Romantic Suspense

Romantic Suspense (December 15, 2015)

The benchmark book is Gone Too Far by Suzanne Brockmann, plus another  romantic suspense title of your choosing. Romantic suspense, as defined in Romance Fiction: A Guide to the Genre by Kristin Ramsdell:

“Romantic Suspense–Romantic Mysteries, often with contemporary settings, are chilling, fast-paced, suspensful stories that tend to be crime-oriented, sometimes gritty and gruesomely explicit, and can be set anywhere in the world.”

Please comment on this post with your second title choice to avoid duplication.

Some resources for finding a second title:

Keeping You in…: Top 10 Romantic Suspense Novels You Should Read

Excerpted from the NPR list:
Suspense
I-Team (series), by Pamela Clare
In Death (series), by J.D. Robb
Nine Coaches Waiting, by Mary Stewart

Just Romantic Suspense

Top 10 Romantic Suspense Books Worth Reading

BookPage Reviews Romantic Suspense

RITA Awards: Best Romantic Suspense

Notes from our meeting (Thanks, Dylan!):

Genre Study                                                                                    Tuesday December 15, 2015

Romantic Suspense

Benchmark : Suzanne Brockmann – Gone Too Far

Attendees: Molly, Ben, Paula, Frank, Jill, Julie, Alene, Kat, Janet, Lisa, Steven, Susan, Faith, Dylan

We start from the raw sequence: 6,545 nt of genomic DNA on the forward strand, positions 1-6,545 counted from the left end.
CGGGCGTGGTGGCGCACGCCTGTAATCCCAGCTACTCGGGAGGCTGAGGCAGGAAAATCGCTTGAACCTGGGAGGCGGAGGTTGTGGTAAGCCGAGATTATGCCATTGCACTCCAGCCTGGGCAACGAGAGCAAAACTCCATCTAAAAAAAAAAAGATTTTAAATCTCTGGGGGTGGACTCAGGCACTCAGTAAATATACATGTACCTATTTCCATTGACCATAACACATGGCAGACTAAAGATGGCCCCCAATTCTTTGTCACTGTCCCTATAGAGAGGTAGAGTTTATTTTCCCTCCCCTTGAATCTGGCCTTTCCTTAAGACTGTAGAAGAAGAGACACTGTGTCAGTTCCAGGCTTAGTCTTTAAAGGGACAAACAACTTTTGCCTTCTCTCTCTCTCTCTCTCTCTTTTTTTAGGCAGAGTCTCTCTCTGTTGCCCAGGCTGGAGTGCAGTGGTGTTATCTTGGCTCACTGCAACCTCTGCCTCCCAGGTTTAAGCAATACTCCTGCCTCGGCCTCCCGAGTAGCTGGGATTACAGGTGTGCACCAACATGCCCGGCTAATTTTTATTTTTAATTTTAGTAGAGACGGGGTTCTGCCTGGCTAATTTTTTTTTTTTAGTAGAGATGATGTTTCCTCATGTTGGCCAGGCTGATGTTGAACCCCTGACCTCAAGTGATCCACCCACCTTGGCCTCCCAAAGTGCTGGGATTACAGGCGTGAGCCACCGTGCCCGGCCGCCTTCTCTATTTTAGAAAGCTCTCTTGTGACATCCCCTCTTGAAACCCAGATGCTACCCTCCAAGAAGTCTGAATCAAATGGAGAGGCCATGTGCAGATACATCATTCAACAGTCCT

Romantic suspense, a different kind of romance. People’s definition vary.

Alene – authors sometimes have pseudonyms under which they write different novels (Jayne Ann Krentz, Amanda Quick). Some authors moved from historical to romantic suspense, so recommending a particular author is not necessarily consistent, as some do different series with entirely different genres. Judging books by their cover – sometimes the font or author photo alone can tell you enough to make a recommendation.

Molly- a number of authors have switched from historical to romantic suspense as its popularity. Nora Roberts/J.D. Robb

Different than other romance genres, happily ever after happens but in a different way. Not always with the traditional marriage ending. Other endings, bad guys die, the violence against lovers stopped. If lovers die, it is apparently by strict definition not a romance. Tropes – either main character doesn’t know if love interest is a good guy or bad guy, obstacles get in the way, she hates him, (Suzanne Brown trope – husband killed, she is a suspect, can’t hook up with cop until she is no longer a suspect).

Gone Too Far – linked series, backstory from other books that readers may or may not know coming in. This is mid-series and a transitional stage in the series.

Gruesome crime scene, possibly off putting to certain readers, romantic suspense genre often has content that may drive off some readers. There is a spectrum of language, description, violence, sex in genre..not necessarily a cozy version within the genre, there are romantic mysteries for that interest group, but readers of romantic suspense often come for the adrenaline, thrill, which is central to the genre. Brockmann in some series actually tells the romance plot from the male’s perspective. Audiobook versions can make the more graphic passages a very different experience, perhaps too jarring to hear them in someone else’s voice.

Plots which carry over from book to book, progression in feelings by character trying to identify or separate love, want, desire.